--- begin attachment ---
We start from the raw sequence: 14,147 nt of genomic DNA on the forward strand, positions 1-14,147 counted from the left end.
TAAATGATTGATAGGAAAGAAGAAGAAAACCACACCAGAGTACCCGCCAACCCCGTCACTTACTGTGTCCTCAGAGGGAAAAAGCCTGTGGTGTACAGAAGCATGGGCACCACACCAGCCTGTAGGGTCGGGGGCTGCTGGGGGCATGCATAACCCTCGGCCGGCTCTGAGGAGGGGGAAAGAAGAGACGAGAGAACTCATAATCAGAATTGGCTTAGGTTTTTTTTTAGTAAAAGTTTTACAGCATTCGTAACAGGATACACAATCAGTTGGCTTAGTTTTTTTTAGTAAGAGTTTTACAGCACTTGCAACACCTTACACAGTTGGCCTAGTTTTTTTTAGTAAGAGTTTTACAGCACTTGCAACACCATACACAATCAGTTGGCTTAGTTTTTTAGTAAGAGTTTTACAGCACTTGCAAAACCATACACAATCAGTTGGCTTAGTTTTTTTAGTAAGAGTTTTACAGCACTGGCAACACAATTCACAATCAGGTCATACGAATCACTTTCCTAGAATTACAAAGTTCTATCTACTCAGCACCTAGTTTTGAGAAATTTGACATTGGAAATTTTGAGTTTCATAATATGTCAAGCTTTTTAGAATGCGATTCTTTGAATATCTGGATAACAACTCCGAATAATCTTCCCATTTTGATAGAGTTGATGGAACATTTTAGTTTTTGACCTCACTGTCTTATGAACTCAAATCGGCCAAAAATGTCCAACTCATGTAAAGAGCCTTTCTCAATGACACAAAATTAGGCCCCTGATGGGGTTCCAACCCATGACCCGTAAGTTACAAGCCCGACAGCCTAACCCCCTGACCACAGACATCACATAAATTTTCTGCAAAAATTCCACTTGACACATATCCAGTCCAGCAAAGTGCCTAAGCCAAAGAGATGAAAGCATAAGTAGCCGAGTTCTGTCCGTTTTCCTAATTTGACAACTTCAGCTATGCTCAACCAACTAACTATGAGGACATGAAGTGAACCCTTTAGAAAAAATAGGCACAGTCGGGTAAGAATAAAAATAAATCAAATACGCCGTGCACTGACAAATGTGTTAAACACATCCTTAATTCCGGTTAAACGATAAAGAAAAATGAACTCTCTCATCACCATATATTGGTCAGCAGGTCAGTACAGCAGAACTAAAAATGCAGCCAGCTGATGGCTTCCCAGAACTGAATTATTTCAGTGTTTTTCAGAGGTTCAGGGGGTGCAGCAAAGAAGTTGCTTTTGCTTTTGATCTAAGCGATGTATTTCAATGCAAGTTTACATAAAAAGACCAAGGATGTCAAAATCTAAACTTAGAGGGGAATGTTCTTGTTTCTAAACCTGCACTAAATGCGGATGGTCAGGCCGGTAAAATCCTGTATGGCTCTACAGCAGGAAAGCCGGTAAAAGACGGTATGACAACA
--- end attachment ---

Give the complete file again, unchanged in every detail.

We start from the raw sequence: 14,147 nt of genomic DNA on the forward strand, positions 1-14,147 counted from the left end.
TAAATGATTGATAGGAAAGAAGAAGAAAACCACACCAGAGTACCCGCCAACCCCGTCACTTACTGTGTCCTCAGAGGGAAAAAGCCTGTGGTGTACAGAAGCATGGGCACCACACCAGCCTGTAGGGTCGGGGGCTGCTGGGGGCATGCATAACCCTCGGCCGGCTCTGAGGAGGGGGAAAGAAGAGACGAGAGAACTCATAATCAGAATTGGCTTAGGTTTTTTTTTAGTAAAAGTTTTACAGCATTCGTAACAGGATACACAATCAGTTGGCTTAGTTTTTTTTAGTAAGAGTTTTACAGCACTTGCAACACCTTACACAGTTGGCCTAGTTTTTTTTAGTAAGAGTTTTACAGCACTTGCAACACCATACACAATCAGTTGGCTTAGTTTTTTAGTAAGAGTTTTACAGCACTTGCAAAACCATACACAATCAGTTGGCTTAGTTTTTTTAGTAAGAGTTTTACAGCACTGGCAACACAATTCACAATCAGGTCATACGAATCACTTTCCTAGAATTACAAAGTTCTATCTACTCAGCACCTAGTTTTGAGAAATTTGACATTGGAAATTTTGAGTTTCATAATATGTCAAGCTTTTTAGAATGCGATTCTTTGAATATCTGGATAACAACTCCGAATAATCTTCCCATTTTGATAGAGTTGATGGAACATTTTAGTTTTTGACCTCACTGTCTTATGAACTCAAATCGGCCAAAAATGTCCAACTCATGTAAAGAGCCTTTCTCAATGACACAAAATTAGGCCCCTGATGGGGTTCCAACCCATGACCCGTAAGTTACAAGCCCGACAGCCTAACCCCCTGACCACAGACATCACATAAATTTTCTGCAAAAATTCCACTTGACACATATCCAGTCCAGCAAAGTGCCTAAGCCAAAGAGATGAAAGCATAAGTAGCCGAGTTCTGTCCGTTTTCCTAATTTGACAACTTCAGCTATGCTCAACCAACTAACTATGAGGACATGAAGTGAACCCTTTAGAAAAAATAGGCACAGTCGGGTAAGAATAAAAATAAATCAAATACGCCGTGCACTGACAAATGTGTTAAACACATCCTTAATTCCGGTTAAACGATAAAGAAAAATGAACTCTCTCATCACCATATATTGGTCAGCAGGTCAGTACAGCAGAACTAAAAATGCAGCCAGCTGATGGCTTCCCAGAACTGAATTATTTCAGTGTTTTTCAGAGGTTCAGGGGGTGCAGCAAAGAAGTTGCTTTTGCTTTTGATCTAAGCGATGTATTTCAATGCAAGTTTACATAAAAAGACCAAGGATGTCAAAATCTAAACTTAGAGGGGAATGTTCTTGTTTCTAAACCTGCACTAAATGCGGATGGTCAGGCCGGTAAAATCCTGTATGGCTCTACAGCAGGAAAGCCGGTAAAAGACGGTATGACAACA